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dc.contributor.authorWisoot Chan-Iten_US
dc.contributor.authorAksara Thongprachumen_US
dc.contributor.authorPattara Khamrinen_US
dc.contributor.authorMasaaki Kobayashien_US
dc.contributor.authorShoko Okitsuen_US
dc.contributor.authorMasashi Mizuguchien_US
dc.contributor.authorHiroshi Ushijimaen_US
dc.description.abstractNorovirus (NoV) is recognized as one of the most common causative agents of diarrhea disease in young children. A total of 187 fecal specimens collected from non-hospitalized children with acute gastroenteritis in Shizuoka, Japan during July 2008 to June 2009 were investigated for the presence of diarrhea viruses by a multiplex RT-PCR. Diarrhea viruses were overall detected in 158 of 187 (84.5%). Of the viruses detected, NoV was the most prevalent (55.6%). Most of the NoV sequences belonged to GII.4 (53.8%). NoV GII.6 emerged as the second most common strain (40.4%). The full-length capsid sequences of five representative Shizuoka GII.6 strains were compared with all 12 GII.6 strains available in GenBank database between 1990 and 2009. At least three distinct GII.6 subclusters (a-c) appeared in different parts of the world. Shizuoka GII.6 strains formed their own subcluster c, distinct from other complete GII.6 reference sequences. The Shizuoka strains had significant amino acid divergence, particularly in the P2 domain up to 10.9-17.5% and contained eight unique mutations in the P domains, compared with subcluster a and b viruses. The homology model showed that the eight mutations were predicted to be located at the surface-exposed P1 and P2 domains. The data suggest the emergence of a new NoV GII.6 variant in Shizuoka, with a high level of genetic variation. © 2012 Wiley Periodicals, Inc.en_US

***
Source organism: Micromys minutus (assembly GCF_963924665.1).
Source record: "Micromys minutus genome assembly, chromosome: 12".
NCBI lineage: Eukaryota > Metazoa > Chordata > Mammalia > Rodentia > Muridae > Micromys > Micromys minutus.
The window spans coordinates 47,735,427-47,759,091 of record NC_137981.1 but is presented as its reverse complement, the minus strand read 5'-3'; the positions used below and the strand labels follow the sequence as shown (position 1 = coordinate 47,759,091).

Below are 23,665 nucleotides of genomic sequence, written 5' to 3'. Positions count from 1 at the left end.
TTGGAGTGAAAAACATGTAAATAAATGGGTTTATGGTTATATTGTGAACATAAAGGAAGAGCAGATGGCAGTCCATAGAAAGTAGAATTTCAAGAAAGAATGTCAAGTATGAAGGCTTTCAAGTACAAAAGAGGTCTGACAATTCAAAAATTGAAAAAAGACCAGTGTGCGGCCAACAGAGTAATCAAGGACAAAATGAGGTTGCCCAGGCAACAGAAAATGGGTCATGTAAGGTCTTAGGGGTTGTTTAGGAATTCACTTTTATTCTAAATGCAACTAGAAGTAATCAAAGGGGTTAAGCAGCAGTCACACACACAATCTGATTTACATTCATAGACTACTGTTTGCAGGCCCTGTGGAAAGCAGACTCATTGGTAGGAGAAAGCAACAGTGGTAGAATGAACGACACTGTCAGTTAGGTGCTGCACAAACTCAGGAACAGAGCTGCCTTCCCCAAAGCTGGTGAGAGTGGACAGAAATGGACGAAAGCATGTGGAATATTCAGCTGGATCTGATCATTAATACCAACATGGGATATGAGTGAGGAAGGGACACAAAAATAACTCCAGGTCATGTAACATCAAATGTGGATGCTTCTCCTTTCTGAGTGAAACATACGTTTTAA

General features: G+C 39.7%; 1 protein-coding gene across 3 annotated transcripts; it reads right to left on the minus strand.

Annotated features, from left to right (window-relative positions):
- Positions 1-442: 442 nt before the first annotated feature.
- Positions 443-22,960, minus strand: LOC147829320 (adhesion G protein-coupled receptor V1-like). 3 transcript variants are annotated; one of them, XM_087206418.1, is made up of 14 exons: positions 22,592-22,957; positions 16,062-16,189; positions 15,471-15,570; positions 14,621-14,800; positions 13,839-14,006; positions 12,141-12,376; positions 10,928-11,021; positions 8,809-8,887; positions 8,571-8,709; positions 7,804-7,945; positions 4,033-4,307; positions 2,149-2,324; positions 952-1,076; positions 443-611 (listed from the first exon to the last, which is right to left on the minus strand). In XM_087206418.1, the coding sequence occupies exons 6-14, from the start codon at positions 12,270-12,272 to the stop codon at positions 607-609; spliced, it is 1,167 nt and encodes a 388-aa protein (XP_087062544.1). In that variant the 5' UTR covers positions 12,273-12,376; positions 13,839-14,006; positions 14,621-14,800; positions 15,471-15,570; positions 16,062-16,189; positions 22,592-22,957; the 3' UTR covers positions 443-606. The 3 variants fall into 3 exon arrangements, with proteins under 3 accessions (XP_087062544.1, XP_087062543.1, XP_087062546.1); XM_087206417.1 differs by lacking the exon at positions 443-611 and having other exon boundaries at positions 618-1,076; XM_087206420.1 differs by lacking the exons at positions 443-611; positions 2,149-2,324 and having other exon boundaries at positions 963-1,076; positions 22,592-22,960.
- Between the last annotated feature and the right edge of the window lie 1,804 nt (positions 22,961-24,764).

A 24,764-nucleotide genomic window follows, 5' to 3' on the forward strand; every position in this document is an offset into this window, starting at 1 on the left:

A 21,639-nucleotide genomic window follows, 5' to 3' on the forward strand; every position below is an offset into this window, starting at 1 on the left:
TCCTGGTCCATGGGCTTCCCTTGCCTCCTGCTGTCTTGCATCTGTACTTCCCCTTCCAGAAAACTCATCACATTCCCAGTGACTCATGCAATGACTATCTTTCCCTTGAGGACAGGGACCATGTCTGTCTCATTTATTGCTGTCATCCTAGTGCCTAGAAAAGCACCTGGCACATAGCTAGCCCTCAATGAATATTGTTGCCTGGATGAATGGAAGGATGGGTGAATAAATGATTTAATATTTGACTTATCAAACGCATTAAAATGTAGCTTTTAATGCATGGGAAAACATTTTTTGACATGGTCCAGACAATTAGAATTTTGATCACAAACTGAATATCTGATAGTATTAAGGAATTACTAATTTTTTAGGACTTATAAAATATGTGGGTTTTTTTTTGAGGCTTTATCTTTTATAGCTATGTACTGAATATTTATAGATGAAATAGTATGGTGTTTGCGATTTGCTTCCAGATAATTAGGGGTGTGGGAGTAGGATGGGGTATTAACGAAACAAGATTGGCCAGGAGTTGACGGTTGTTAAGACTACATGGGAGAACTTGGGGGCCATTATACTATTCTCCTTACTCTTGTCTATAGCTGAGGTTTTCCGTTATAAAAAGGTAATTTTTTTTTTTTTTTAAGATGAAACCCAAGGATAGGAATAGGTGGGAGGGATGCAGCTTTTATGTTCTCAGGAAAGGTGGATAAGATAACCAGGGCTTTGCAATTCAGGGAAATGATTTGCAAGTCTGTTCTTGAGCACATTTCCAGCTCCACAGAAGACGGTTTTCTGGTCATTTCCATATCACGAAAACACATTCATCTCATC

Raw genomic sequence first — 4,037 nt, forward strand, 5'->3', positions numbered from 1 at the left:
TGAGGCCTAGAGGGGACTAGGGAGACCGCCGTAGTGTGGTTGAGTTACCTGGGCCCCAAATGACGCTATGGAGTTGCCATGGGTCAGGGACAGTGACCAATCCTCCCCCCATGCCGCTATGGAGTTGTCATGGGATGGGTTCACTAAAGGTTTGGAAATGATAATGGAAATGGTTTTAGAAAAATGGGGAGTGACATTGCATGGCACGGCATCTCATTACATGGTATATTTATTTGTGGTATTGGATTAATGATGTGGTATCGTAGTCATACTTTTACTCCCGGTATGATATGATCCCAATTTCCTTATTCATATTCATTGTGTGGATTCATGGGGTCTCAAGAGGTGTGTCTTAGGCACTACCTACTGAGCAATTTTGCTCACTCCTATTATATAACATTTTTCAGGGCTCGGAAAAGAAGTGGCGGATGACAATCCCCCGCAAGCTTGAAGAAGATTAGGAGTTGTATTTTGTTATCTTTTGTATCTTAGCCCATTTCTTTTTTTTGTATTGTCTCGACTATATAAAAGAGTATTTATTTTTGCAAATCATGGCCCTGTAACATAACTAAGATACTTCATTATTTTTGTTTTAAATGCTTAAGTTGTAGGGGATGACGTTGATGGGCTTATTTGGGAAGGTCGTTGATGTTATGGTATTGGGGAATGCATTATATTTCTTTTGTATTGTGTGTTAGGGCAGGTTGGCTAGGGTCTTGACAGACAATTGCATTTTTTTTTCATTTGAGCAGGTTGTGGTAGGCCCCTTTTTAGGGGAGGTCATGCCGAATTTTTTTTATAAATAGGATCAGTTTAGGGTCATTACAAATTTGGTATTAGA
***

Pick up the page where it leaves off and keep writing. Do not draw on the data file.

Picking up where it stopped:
dc.subjectImmunology and Microbiologyen_US
dc.titleEmergence of a new norovirus GII.6 variant in Japan, 2008-2009en_US
article.title.sourcetitleJournal of Medical Virologyen_US
article.volume84en_US of Tokyoen_US Mai Universityen_US Clinicen_US University School of Medicineen_US
Appears in Collections:CMUL: Journal Articles

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